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the china diaries

Shown in a file photo taken sometime between 1934 and 1936 at their base in the Shaanxi province, China are, from right, Mao Zedong, Chu Teh, Chou En-Laiand Qin Bangxia. During the Long March the Red Army trudged 12,500 kilometers of treacherous terrain seeking a safe haven to regather under the command of revolutionary leader Mao.

Seven decades ago, Mao Zedong and his Red Army were surrounded and on the verge of defeat at the hands of the nationalist Kuomintang. The Communists broke out into coastal Guangdong province and began what became known as the Long March, a strategic retreat that took them west into China's interior and then north until they reached the safety of their base in the city of Yan'an, in Shaanxi province.

The much-mythologized march allowed the Communists to regroup for Mao's eventual victory in the Chinese civil war, setting the stage for the birth of the People's Republic in 1949.

Six decades on, photographer John Lehmann and I are – very loosely – retracing the route, travelling by rail along the path the Red Army walked, stopping along the way to examine the challenges Mao's latest successor, Xi Jinping, will face in the decade ahead.

How will Mr. Xi deal with the demands for greater press and democratic freedoms in Guangdong, the province where his father helped establish the first capitalist "special economic zones" in the early 1980s? What can he propose to help China's interior and west deal with the growing economic divide between urban and rural populations, as well as the mounting demographic challenges?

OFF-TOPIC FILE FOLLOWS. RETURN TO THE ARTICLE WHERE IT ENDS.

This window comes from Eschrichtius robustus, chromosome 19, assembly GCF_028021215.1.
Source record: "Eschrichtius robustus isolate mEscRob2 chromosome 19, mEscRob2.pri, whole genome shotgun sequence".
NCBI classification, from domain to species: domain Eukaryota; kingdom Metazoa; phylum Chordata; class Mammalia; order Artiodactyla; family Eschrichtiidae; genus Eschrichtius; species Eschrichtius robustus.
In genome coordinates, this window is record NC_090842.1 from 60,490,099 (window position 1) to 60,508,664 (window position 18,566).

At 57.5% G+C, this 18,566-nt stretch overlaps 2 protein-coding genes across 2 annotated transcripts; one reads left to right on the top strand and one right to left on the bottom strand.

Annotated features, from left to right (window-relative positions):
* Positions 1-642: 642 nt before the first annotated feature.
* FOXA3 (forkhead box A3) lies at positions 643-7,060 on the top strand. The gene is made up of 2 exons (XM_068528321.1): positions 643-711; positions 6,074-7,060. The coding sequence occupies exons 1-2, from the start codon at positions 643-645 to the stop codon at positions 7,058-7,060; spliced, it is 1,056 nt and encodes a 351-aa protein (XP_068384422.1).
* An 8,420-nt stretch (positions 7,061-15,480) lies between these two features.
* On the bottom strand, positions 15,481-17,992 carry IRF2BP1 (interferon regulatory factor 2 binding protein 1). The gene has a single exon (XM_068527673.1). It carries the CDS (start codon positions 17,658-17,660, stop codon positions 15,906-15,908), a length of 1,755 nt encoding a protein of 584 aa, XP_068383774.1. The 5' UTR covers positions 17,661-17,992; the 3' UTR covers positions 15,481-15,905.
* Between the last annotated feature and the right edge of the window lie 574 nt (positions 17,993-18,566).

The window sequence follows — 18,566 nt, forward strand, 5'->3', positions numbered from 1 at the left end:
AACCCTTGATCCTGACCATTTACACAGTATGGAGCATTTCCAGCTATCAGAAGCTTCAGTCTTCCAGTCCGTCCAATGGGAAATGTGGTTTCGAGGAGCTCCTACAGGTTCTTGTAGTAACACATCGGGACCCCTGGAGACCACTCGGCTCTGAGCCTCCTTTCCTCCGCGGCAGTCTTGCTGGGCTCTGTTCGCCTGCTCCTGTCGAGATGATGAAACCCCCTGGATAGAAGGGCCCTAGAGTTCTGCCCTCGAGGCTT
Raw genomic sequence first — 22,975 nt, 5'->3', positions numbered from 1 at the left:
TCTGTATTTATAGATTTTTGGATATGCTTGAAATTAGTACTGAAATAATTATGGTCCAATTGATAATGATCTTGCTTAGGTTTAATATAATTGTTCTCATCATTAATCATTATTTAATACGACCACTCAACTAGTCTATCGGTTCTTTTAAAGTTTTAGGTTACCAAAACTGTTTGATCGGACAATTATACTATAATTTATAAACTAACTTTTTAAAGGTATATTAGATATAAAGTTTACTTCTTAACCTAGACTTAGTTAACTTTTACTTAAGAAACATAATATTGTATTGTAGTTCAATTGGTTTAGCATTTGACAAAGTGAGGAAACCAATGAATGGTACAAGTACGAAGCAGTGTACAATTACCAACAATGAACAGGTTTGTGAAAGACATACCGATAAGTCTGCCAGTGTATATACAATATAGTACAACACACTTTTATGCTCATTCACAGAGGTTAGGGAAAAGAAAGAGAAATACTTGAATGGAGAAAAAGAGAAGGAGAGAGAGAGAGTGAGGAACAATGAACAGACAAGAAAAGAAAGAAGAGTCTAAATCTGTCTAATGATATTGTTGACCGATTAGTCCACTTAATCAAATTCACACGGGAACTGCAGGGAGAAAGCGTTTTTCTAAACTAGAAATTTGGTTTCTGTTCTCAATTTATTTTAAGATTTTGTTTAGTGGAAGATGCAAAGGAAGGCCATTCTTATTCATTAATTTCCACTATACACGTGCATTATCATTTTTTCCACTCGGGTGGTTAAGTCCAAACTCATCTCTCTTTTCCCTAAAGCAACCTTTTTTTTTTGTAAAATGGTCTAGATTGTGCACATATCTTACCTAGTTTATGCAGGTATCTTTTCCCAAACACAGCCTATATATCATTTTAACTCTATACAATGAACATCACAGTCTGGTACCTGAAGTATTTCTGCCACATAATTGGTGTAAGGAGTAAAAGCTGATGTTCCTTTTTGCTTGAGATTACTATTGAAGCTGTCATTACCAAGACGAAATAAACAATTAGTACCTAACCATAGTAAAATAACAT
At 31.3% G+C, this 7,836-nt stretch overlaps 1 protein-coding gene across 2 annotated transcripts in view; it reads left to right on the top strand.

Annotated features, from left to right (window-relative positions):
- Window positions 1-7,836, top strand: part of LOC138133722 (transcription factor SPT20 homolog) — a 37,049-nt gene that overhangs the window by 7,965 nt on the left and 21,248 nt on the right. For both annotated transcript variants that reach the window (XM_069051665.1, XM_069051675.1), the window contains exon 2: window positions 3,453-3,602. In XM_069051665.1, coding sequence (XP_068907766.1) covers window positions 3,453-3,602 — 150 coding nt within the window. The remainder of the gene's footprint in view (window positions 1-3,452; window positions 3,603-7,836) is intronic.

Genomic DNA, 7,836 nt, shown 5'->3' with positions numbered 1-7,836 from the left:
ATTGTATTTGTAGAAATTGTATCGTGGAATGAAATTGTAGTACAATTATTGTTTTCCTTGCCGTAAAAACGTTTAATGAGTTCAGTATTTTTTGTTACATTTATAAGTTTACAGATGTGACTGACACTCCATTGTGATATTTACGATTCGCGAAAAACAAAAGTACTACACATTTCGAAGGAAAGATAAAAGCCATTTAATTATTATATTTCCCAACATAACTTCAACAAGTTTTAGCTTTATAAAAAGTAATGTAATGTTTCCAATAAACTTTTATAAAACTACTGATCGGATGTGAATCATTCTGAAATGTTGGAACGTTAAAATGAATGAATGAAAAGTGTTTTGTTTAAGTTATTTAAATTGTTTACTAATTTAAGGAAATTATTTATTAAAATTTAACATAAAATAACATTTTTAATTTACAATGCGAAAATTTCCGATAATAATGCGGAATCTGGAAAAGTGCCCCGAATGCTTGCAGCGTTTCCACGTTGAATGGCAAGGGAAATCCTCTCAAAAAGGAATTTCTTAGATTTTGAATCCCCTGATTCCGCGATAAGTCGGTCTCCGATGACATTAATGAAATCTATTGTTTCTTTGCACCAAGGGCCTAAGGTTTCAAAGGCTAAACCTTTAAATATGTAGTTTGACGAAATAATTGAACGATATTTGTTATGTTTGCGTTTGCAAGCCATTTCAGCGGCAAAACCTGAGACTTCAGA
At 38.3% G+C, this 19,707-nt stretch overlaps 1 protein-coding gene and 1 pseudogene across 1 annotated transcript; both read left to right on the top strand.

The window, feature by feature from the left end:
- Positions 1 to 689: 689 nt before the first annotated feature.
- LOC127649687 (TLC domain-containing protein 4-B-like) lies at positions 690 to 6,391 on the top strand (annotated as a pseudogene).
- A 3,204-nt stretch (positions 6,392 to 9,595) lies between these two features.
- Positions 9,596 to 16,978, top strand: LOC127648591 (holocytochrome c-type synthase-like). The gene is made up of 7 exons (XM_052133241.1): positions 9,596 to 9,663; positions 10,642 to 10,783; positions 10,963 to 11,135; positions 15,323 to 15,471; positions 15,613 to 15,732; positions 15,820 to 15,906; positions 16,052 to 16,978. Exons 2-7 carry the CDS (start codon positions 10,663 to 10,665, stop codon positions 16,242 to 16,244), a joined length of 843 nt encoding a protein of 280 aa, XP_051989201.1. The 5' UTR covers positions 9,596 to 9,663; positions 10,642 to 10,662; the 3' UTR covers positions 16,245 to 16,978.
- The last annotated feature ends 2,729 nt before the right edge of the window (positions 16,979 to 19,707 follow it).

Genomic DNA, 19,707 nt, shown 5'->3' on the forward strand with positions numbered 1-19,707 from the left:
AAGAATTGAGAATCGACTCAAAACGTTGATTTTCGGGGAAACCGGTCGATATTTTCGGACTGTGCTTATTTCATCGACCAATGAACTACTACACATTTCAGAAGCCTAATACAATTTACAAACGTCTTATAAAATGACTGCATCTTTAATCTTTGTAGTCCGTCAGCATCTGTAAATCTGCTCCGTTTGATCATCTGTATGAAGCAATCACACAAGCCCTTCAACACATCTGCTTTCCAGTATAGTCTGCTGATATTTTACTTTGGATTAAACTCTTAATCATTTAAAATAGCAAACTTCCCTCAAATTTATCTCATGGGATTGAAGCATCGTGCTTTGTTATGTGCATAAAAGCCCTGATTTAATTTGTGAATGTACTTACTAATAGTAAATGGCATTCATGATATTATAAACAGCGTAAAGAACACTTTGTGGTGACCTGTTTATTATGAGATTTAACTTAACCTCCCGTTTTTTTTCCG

Will Mr. Xi continue to pursue growth at all costs, as his predecessors did, or will he apply the brake in part to spare the country from further environmental ruin? And what about the restive ethnic minorities?

The journey ends at Yan'an, which also happens to be near the cave where Mr. Xi lived for seven years after his father was purged by Mao during the Cultural Revolution. Despite Mao's murderous excesses, his photo still hangs over Tiananmen Square in Beijing, and appears on every denomination of China's currency. He is still the primary symbol of the Party and the state.

Will Mr. Xi, a man who personally suffered under Mao, be the Chinese leader to speak openly about his crimes? If he doesn't, can China move forward fast enough to meet the growing demands of its people?

Mark MacKinnon, the Globe and Mail's China correspondent, and staff photographer John Lehmann are exploring China at a defining moment in its modern history. Travelling mainly by rail, they will roughly follow the path taken nearly 80 years ago by Mao Zedong and his beleaguered Red Army in what became known as the Long March – the legendary trek that led to the establishment of the People's Republic – to look at the challenges facing Mao's latest successor, Xi Jinping.